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Discussion on Data Sources

Watch the video to hear about useful resources developed by Public Health England to aid the treatment pathway for patients experiencing the symptoms
8.9
Now something that I wanted to talk about was this interactive leaflet that Public Health England is developing. And I’ve found this quite useful as a clinician, because what it does is, it allows you to work with the patient in the consultation to try and focus down which part of the urinary tract the main problem is. And if it’s in the kidneys, there’d be certain type of symptoms; the bladder, these would predominate, urethra, these would predominate. And then it leads you very briefly on one page through those symptoms into prescribing strategies based on the most likely site of the problem. And crucially, it gives the patient some red flags or warnings about what symptoms should trigger reconsultation.
62.7
Because if we are going to prescribe fewer antibiotics, we really have to be much better at safety netting. Yes. Because of what you said earlier about increasing incidence of septicaemia… Of course. …from E. coli. And then there’s also some nice prevention stuff here as well. So that leaflet could really be helpful. So, Mandy, there’s audits that people can do to see how they’re getting on with this. Yes, there are. So GPs can do an audit on what antibiotics they’ve been prescribing. They have really good audit tools that you can use on the TARGET website, Royal College of GPs. And these will help you look at how you prescribe and what you’ve been prescribing.
109.6
And that will give you a good overview of what you’ve been doing. Another website you can go to is the Fingertips website. And this will actually show you prescribing data per GP practice. So anyone can look at that whether you’re from their practice or not? Yeah. So you can look at what’s going on in your area. And you can look at what’s going on in other areas. Now later on this year, very exciting, they are actually going to have resistance rates for particular areas as well. So you can spy on your mate’s prescribing and on their resistance. If you’d like to, yes. The important thing, I guess, is to know what you’re doing yourself.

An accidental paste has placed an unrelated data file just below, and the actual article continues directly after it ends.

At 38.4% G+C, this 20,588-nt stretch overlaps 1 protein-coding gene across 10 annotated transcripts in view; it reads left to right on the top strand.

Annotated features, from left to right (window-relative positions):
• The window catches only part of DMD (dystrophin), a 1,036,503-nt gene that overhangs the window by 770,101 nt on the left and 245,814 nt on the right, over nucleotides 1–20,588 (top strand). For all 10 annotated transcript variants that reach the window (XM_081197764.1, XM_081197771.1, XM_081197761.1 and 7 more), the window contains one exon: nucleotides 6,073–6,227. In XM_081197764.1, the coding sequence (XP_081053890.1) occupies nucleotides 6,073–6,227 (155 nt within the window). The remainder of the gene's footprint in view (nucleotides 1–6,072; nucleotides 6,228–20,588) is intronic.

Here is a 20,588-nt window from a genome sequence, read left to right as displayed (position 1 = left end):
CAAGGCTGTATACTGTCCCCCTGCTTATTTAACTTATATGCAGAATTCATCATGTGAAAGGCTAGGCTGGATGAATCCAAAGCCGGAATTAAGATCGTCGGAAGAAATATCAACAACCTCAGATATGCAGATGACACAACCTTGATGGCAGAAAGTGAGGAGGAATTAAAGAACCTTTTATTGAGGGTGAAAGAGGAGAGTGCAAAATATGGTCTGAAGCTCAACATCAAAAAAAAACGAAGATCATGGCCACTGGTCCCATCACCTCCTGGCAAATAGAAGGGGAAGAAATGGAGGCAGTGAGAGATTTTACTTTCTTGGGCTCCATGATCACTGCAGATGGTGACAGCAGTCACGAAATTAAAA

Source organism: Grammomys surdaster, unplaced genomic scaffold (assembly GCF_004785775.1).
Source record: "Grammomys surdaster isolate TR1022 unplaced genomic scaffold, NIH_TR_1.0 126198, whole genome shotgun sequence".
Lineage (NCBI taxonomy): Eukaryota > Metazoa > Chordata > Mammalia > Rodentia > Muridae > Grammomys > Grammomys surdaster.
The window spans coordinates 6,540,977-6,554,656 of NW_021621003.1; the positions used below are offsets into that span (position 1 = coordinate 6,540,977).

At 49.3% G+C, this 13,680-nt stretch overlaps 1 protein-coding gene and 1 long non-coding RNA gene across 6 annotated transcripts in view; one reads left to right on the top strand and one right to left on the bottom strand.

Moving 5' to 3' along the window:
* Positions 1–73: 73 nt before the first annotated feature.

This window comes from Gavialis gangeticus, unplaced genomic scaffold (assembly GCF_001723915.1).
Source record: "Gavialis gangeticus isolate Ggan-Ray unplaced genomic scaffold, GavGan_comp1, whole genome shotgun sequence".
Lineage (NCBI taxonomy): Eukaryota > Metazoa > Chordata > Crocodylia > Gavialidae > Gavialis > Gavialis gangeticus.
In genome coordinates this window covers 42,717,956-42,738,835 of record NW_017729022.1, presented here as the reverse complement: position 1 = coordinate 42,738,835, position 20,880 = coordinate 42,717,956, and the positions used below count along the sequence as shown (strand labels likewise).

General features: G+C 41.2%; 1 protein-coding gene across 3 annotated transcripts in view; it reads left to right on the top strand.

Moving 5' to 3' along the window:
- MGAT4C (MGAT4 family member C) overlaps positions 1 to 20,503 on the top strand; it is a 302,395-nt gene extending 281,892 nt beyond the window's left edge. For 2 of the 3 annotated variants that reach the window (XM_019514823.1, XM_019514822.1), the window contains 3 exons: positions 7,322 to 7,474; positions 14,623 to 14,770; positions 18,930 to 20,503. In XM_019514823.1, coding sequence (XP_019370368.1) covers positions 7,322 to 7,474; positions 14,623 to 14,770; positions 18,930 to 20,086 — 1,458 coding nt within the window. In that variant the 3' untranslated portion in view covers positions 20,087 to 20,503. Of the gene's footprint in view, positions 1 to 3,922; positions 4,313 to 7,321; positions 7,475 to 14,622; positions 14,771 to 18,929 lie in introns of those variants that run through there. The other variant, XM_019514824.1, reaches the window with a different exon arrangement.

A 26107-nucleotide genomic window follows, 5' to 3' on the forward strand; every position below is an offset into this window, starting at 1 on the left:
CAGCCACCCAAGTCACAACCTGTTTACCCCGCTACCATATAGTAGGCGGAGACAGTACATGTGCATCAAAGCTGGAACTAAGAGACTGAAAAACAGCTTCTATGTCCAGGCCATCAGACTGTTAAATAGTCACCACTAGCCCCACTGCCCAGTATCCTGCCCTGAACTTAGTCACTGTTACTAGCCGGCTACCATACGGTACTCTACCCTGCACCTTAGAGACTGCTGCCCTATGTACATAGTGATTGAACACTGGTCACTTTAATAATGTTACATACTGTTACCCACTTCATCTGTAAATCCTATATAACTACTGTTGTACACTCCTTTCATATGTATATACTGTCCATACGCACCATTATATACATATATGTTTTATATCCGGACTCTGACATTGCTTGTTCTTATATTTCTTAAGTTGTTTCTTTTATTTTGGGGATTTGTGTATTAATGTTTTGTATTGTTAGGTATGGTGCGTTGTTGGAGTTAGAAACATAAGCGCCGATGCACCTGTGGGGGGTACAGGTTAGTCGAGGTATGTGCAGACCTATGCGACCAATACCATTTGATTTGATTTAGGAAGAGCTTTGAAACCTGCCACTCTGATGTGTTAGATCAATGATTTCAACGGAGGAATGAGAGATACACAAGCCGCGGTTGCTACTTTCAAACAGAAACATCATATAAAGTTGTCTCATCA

147.4
Interestingly, we did some work in Wales, which actually linked prescribing at a practice level to resistance at a practice level. And in the seven year study, we found that those practices that reduced overall antibiotic prescribing the most also started to submit samples for a urine culture that had fewer resistant bugs. So there is a kind of link. There’s a real big link, yes. Between what happens locally. So GPs are in the driving seat of this problem and its solution. And these websites are becoming, or will become, quite important in the future. I think GPs, they don’t get enough information on things like prescribing and things like resistance rates. They sort of see that as a hospital problem.
198.1
And now, of course, prescribing in general is becoming more important to get right. That’s right. And there are all kinds of incentives and disincentives around it. So that audit tool on the TARGET website will also help you audit not only your antibiotics, but also investigations and so forth and when and when not to investigate.
Watch the video to hear about useful resources developed by Public Health England to aid the treatment pathway for patients experiencing the symptoms of UTI.
Please note that the leaflet Professor Chris Butler is holding in this video is not actually the most recent version of the document. For your reference, the most up to date version is attached to the ‘Useful UTI Resources’ article in this section.
There is also a discussion of data sources that you can use to audit your own practice in terms of treatment trends and emerging resistance.
The next section will explore these resources in more detail and provide links to download.
*The leaflet in this video has since been updated and rebranded in line with the Keep Antibiotics Working campaign
This article is from the free online

TARGET Antibiotics – Prescribing in Primary Care

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